Agents grudgingly agree to $0.50 saleyard hike

HAPPIER TIMES: Auctioneers, buyers and vendors at a sale at the Casino yards earlier this year.
HAPPIER TIMES: Auctioneers, buyers and vendors at a sale at the Casino yards earlier this year.

CATTLE sales resumed at the Northern Rivers Livestock Exchange in Casino this week, following an unhappy compromise between auctioneers and the management over a proposed new fee structure.

Last Friday Richmond Valley Council offered to halve its proposed agents business usage fee of $1 per animal in order to get the saleyards back up and running.

The five agencies that make up the Casino Auctioneers Association initially said they would reject the offer but on Monday they grudgingly accepted it, saying the stalemate had "done too much damage already”.

"The community is the main part of our thoughts and for the good of everyone we will accept it,” association president Matthew McCormack said.

Mr McCormack said he was unhappy with how the council handled the deal, saying it had sprung the policy change on the association with little time to look it over.

The auctioneers had no choice but to accept the new fee offer, Mr McCormack said.

The compromise deal, which sees a smaller increase in fees paid by both vendors and agents, was necessary to keep business flowing, he said.

Council's general manager Vaughan Macdonald said the 50% reduction was a "significant concession” and he was pleased it had had the desired effect.

"It is critically important NRLX users and council work together to ensure the saleyards remained the number one cattle selling centre on the North Coast,” Mr Macdonald said.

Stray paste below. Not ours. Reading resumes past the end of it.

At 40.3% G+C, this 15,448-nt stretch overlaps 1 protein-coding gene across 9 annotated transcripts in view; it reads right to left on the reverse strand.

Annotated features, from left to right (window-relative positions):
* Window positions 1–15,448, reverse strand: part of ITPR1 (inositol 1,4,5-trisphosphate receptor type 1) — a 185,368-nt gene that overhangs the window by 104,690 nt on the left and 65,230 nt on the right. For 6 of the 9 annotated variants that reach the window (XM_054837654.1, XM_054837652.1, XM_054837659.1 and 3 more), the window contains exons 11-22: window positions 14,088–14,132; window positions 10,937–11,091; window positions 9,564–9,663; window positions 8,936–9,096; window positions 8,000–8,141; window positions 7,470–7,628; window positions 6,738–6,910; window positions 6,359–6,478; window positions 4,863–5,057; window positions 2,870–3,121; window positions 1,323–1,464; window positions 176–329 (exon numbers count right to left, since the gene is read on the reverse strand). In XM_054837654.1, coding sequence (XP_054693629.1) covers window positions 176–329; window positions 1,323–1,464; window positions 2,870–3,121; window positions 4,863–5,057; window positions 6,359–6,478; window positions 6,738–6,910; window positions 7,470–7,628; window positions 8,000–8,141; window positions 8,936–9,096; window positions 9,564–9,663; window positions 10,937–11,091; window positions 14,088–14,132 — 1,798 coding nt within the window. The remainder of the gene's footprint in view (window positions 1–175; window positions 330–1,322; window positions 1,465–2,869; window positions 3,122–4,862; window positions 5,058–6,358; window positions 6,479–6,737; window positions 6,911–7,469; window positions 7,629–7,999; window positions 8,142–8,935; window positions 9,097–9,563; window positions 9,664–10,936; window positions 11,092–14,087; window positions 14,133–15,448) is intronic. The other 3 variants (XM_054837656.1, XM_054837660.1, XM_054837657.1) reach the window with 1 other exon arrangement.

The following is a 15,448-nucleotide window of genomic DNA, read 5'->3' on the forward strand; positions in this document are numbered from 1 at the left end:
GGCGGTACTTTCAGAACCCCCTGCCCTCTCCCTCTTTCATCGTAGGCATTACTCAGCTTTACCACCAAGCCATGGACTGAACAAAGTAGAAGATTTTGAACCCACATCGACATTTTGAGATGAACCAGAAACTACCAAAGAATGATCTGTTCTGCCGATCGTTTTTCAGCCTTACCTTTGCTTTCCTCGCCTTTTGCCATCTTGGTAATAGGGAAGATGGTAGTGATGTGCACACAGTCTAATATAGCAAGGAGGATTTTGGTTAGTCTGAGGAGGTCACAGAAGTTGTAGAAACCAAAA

Council's revised offer showed a willingness to listen to the community, he said.

"Council listened to the local community when it chose to keep the saleyards as a council-run asset rather than sell or lease to private enterprise as many councils have done.

"Council has also lobbied hard on behalf of the rural community to obtain more than $10 million in grant funding from the Federal and NSW governments to put towards the full upgrade the NRLX facility, making it one of the most modern facilities in Australia.”

He was "positive” the fees were a fair compromise for all NRLX stakeholders.

But before the re-opening on Wednesday, no one was sure if there would be too few or too many cattle.

"It's up in the air how many we will have,” Mr McCormack said on Monday.

"It has been dry and we haven't had sales for two weeks.”

As for the new fees, every cent an agent got was from a vendor, he said.

"At the end of the day the vendor pays the agent,” he said.

"We don't get money from anywhere else, we don't have a slush pile.”

Another local agent said the council had "held a gun to our head, and not pulled the trigger”.

"We've all bent a bit but the agents are being hit at both ends. We have had to put an extra person on over there during the sale days to move the stock around.”

It was just one more cost caused by the upgrade to the facility, he said.

Mr Macdonald said:

"The amendments provide a 50% discount on the $1.50 increase to vendors for the period of the Stage 1 construction, which is the selling side of the facility and scheduled to be completed early next year.

The agreed figures are:

Agents business usage fee $0.50/head (50% reduction from original 2017/18 charges) until the completion of an operational review of the NRLX by June 30, 2018.

Vendor fee $9.90/head (same as 2016/17); vendor capital levy $1.85/head ($0.15/head reduction from original 2017/18 charges). Total vendors fee $11.75/head ($0.75/head reduction from original 2017/18 charges).

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